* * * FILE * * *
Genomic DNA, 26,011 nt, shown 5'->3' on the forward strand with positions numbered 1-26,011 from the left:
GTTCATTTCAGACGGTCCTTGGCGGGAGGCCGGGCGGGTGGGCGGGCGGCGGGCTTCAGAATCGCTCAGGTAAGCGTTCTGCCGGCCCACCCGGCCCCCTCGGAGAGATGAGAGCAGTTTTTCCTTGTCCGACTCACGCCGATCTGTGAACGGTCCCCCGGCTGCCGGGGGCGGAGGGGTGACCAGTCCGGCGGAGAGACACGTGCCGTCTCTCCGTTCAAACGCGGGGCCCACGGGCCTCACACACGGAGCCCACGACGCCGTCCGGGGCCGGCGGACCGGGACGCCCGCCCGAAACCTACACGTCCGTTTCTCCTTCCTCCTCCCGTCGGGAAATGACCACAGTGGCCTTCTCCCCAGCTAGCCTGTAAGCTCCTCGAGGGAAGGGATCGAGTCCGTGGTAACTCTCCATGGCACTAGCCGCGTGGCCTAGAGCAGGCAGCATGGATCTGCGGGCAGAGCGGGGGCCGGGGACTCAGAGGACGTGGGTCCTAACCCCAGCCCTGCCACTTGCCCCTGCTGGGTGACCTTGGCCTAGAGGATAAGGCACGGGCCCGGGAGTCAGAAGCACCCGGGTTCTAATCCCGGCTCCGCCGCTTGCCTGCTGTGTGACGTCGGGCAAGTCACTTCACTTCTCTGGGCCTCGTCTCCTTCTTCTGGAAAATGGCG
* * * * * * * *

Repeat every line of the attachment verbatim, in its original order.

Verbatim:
Genomic DNA, 26,011 nt, shown 5'->3' on the forward strand with positions numbered 1-26,011 from the left:
GTTCATTTCAGACGGTCCTTGGCGGGAGGCCGGGCGGGTGGGCGGGCGGCGGGCTTCAGAATCGCTCAGGTAAGCGTTCTGCCGGCCCACCCGGCCCCCTCGGAGAGATGAGAGCAGTTTTTCCTTGTCCGACTCACGCCGATCTGTGAACGGTCCCCCGGCTGCCGGGGGCGGAGGGGTGACCAGTCCGGCGGAGAGACACGTGCCGTCTCTCCGTTCAAACGCGGGGCCCACGGGCCTCACACACGGAGCCCACGACGCCGTCCGGGGCCGGCGGACCGGGACGCCCGCCCGAAACCTACACGTCCGTTTCTCCTTCCTCCTCCCGTCGGGAAATGACCACAGTGGCCTTCTCCCCAGCTAGCCTGTAAGCTCCTCGAGGGAAGGGATCGAGTCCGTGGTAACTCTCCATGGCACTAGCCGCGTGGCCTAGAGCAGGCAGCATGGATCTGCGGGCAGAGCGGGGGCCGGGGACTCAGAGGACGTGGGTCCTAACCCCAGCCCTGCCACTTGCCCCTGCTGGGTGACCTTGGCCTAGAGGATAAGGCACGGGCCCGGGAGTCAGAAGCACCCGGGTTCTAATCCCGGCTCCGCCGCTTGCCTGCTGTGTGACGTCGGGCAAGTCACTTCACTTCTCTGGGCCTCGTCTCCTTCTTCTGGAAAATGGCG